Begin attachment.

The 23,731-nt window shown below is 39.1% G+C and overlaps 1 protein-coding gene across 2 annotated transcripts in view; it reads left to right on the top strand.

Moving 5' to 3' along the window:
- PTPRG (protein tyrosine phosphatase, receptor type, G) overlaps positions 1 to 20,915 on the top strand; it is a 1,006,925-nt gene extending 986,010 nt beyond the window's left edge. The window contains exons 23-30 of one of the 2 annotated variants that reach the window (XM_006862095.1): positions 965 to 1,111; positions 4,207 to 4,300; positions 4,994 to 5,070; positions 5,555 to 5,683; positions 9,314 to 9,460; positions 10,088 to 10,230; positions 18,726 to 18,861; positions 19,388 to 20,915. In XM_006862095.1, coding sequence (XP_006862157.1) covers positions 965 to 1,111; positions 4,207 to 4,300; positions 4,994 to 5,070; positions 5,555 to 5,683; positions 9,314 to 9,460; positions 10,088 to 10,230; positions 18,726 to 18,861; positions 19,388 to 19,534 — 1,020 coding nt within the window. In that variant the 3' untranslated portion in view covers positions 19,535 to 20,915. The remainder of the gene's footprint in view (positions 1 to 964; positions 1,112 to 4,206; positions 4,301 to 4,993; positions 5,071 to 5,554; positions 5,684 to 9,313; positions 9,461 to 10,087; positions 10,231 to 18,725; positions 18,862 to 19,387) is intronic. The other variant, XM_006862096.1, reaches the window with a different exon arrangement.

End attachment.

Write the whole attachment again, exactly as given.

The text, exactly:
The 23,731-nt window shown below is 39.1% G+C and overlaps 1 protein-coding gene across 2 annotated transcripts in view; it reads left to right on the top strand.

Moving 5' to 3' along the window:
- PTPRG (protein tyrosine phosphatase, receptor type, G) overlaps positions 1 to 20,915 on the top strand; it is a 1,006,925-nt gene extending 986,010 nt beyond the window's left edge. The window contains exons 23-30 of one of the 2 annotated variants that reach the window (XM_006862095.1): positions 965 to 1,111; positions 4,207 to 4,300; positions 4,994 to 5,070; positions 5,555 to 5,683; positions 9,314 to 9,460; positions 10,088 to 10,230; positions 18,726 to 18,861; positions 19,388 to 20,915. In XM_006862095.1, coding sequence (XP_006862157.1) covers positions 965 to 1,111; positions 4,207 to 4,300; positions 4,994 to 5,070; positions 5,555 to 5,683; positions 9,314 to 9,460; positions 10,088 to 10,230; positions 18,726 to 18,861; positions 19,388 to 19,534 — 1,020 coding nt within the window. In that variant the 3' untranslated portion in view covers positions 19,535 to 20,915. The remainder of the gene's footprint in view (positions 1 to 964; positions 1,112 to 4,206; positions 4,301 to 4,993; positions 5,071 to 5,554; positions 5,684 to 9,313; positions 9,461 to 10,087; positions 10,231 to 18,725; positions 18,862 to 19,387) is intronic. The other variant, XM_006862096.1, reaches the window with a different exon arrangement.